Charlie will be online to field comments on May 8:
2-4pm EDT (PST 11am-1pm, Africa/Europe: evening)

13 thoughts on “The Effect of Violence and Active Gameplay on Recognition of Advertisements in Video Games”

  1. Charlie,

    Wish we had the opportunity to discuss your topic in person. Your area of research shows the power of messaging, whether obvious or subtle.

    Congrats and all the best, Charlie.
    Dr. W

  2. This is so interesting Charlie! For such a popular industry, I think it’s really important to consider the impact that video games have on those who play them, especially ones which utilize violence. Based on the findings from your study, what recommendations or suggestions would you have for video game creators?

    Great work!

    1. Hi Ellie!

      My recommendation to video game developers would, first and foremost, make a game you are passionate about. In terms of advertisements in their games, I would suggest making them similar to product placements. Prior research I’ve read has shown that advertisements that pull the player out of the game and don’t fit into the game seamlessly can create negative connotations with the brand or company that was advertised. Ads are still effective when they are placed subtly. So, I would recommend to video game developers that when deciding on what to advertise and how to advertise it, choose brands, products, companies that fit within the game (such as a Nike ad in a sports game) and make it more subtle. An example would be putting the Nike logo on the jerseys of basketball players in the NBA 2k games.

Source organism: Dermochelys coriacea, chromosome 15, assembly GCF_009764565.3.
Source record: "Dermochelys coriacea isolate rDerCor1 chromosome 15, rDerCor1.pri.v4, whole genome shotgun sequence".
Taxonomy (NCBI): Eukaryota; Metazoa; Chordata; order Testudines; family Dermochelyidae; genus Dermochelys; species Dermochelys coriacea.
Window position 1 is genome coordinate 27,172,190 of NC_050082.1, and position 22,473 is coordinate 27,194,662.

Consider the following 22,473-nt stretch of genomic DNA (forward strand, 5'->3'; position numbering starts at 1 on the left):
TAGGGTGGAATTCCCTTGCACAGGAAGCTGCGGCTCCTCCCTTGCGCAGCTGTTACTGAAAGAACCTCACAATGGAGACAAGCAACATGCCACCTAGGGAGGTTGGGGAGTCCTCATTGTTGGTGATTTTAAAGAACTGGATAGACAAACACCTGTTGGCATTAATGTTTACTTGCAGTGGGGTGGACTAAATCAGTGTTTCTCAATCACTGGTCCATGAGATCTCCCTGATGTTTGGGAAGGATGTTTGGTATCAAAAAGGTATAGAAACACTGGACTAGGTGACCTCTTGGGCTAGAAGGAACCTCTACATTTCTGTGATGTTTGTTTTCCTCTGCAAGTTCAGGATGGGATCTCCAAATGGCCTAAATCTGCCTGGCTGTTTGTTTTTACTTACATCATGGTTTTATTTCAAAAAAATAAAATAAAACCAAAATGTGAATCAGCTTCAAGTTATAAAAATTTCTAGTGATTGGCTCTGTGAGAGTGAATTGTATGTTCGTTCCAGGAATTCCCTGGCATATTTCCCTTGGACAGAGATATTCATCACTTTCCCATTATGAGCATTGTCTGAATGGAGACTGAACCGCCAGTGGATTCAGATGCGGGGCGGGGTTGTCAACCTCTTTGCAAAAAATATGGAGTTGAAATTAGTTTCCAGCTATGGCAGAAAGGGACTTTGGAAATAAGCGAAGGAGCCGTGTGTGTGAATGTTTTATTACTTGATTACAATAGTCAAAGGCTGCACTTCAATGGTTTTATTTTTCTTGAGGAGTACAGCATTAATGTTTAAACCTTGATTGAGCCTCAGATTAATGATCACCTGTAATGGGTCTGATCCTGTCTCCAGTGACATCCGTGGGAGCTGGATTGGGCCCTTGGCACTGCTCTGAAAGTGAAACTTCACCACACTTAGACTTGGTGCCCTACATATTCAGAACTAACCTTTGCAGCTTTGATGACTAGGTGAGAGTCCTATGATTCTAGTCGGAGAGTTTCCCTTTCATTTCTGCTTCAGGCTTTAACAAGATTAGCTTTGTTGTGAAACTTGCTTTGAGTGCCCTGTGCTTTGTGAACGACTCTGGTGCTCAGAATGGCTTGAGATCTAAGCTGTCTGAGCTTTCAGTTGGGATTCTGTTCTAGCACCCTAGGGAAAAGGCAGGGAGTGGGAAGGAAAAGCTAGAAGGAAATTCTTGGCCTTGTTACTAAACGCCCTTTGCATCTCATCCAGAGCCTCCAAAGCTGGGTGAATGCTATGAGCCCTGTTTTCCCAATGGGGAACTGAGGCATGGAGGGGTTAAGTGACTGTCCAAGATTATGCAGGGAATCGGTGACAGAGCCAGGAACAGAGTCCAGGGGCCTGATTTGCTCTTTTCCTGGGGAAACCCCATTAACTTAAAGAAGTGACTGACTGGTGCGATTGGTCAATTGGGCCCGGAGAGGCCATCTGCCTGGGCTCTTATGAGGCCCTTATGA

3. Great explanation and congrats Charlie! I think Ellie raised a really interesting and important question about what suggestions you may have for video game creators and companies regarding violence and its effects.

    1. Hi Hope!

      My response to Ellie focused on what type of ads video game developers and advertisers should consider. In regards to violence and video games, most of my research focused on violence and memory for advertisements, so I can’t confidently speak about other effects of violence. In terms of advertisements in games, it’s up to the advertisers what games they look to advertise in. The video game developers start creating a game they believe will be enjoyed by players and sell well. For the most part, video game developers aren’t basing their game on how they could advertise in it. Many games include violence but just as many don’t. The advertisers need to make the decision which games to try and advertise in and there is a lot that can go into that decision. While previous research shows that violence leads to worse memory of brands and advertisements, a violent game will a large player base might make it worth it for the advertisers to advertise in the game.